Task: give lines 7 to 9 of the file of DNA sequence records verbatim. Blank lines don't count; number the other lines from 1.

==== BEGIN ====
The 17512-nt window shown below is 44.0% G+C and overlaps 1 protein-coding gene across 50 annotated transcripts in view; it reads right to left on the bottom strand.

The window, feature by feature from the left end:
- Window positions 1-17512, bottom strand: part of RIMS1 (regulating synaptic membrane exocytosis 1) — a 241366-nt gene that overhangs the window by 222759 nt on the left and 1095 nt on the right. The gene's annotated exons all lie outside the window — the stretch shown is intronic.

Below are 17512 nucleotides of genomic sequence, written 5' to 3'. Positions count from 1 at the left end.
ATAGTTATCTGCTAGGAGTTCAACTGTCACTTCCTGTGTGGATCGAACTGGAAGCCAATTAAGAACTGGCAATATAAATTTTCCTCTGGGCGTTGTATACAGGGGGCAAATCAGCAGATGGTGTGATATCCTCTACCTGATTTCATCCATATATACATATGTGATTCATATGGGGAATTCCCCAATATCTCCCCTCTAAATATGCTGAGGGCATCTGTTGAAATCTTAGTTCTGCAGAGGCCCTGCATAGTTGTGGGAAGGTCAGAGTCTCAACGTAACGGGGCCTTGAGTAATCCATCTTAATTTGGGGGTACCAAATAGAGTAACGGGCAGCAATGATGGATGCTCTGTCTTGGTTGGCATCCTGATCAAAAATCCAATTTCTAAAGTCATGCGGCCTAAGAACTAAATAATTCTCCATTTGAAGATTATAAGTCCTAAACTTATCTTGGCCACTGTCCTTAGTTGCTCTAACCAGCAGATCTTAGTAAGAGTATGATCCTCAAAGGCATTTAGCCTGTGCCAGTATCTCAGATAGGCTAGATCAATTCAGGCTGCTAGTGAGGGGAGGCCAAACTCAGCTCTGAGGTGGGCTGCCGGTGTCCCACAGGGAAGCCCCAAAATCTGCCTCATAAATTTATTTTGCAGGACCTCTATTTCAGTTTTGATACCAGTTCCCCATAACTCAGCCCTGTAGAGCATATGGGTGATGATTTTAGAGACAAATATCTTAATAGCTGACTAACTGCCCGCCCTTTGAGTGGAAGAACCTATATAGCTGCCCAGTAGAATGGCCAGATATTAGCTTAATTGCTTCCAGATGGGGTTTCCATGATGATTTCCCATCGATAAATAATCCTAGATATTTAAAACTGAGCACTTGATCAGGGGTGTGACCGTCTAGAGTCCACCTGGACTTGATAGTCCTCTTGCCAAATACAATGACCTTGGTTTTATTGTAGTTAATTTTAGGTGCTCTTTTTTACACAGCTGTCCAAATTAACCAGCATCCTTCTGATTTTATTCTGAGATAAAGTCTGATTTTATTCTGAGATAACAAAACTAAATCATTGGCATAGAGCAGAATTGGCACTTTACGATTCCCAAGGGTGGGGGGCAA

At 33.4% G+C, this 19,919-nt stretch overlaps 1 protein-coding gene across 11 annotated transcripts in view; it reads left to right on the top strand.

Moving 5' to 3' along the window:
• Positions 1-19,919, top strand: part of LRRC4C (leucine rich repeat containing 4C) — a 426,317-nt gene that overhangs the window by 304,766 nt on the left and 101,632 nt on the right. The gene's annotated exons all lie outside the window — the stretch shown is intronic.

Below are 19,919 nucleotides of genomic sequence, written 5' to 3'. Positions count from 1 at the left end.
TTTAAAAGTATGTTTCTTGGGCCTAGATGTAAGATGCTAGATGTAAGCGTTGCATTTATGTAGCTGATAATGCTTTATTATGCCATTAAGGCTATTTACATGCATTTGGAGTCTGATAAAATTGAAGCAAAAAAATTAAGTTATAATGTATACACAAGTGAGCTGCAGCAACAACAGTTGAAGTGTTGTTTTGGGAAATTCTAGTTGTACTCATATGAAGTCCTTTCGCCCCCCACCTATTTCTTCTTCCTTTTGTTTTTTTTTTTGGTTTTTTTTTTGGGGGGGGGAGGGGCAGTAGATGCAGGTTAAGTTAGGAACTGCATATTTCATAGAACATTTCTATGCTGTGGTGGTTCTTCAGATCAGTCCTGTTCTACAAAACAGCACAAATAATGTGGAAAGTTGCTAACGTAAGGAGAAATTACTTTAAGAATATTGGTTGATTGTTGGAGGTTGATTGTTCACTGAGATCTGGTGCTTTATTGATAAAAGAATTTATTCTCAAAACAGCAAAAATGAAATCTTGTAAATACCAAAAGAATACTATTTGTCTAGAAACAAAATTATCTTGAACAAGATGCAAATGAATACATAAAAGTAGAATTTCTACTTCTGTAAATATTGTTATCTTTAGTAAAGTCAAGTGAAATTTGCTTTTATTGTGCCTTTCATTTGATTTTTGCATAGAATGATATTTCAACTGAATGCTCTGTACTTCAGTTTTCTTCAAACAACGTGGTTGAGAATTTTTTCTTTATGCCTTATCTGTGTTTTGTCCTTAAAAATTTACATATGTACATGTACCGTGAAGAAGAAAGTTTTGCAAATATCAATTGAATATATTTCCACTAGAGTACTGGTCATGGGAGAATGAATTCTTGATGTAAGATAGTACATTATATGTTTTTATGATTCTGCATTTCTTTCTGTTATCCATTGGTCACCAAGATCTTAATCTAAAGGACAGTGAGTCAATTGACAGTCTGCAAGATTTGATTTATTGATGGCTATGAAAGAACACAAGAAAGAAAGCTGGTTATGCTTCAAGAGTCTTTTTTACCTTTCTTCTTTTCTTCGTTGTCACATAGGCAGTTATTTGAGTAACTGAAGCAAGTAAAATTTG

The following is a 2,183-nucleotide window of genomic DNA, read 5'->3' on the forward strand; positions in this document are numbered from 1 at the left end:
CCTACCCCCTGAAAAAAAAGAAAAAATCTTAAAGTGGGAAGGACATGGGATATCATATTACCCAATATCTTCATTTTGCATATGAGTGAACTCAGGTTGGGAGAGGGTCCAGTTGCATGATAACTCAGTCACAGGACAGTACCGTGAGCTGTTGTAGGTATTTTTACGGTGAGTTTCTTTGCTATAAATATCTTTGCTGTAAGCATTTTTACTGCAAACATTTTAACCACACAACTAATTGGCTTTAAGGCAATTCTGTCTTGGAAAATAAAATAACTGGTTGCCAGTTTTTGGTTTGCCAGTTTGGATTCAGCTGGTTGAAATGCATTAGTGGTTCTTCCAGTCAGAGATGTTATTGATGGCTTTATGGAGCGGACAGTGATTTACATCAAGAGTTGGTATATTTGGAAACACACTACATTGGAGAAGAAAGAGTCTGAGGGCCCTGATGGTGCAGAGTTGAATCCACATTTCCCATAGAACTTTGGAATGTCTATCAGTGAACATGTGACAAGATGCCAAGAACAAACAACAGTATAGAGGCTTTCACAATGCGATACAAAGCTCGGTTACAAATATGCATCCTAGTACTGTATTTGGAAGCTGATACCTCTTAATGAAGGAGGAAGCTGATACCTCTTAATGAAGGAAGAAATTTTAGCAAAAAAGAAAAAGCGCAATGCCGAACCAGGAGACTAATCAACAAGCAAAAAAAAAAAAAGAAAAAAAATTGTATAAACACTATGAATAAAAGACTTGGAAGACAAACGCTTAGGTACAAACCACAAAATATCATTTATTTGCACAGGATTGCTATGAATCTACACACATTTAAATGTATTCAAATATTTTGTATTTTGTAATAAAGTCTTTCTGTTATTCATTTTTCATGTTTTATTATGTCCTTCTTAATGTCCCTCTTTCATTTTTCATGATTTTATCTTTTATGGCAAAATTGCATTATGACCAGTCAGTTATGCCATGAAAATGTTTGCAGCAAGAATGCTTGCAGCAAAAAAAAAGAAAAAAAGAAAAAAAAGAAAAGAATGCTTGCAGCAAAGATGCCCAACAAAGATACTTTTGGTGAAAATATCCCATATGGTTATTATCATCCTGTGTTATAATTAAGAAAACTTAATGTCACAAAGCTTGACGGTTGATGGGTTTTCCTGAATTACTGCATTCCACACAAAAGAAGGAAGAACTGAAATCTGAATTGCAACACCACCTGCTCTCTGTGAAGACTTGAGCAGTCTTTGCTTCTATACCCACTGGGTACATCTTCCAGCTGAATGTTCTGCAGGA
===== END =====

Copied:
Moving 5' to 3' along the window:
• Positions 1-19,919, top strand: part of LRRC4C (leucine rich repeat containing 4C) — a 426,317-nt gene that overhangs the window by 304,766 nt on the left and 101,632 nt on the right. The gene's annotated exons all lie outside the window — the stretch shown is intronic.

Below are 19,919 nucleotides of genomic sequence, written 5' to 3'. Positions count from 1 at the left end.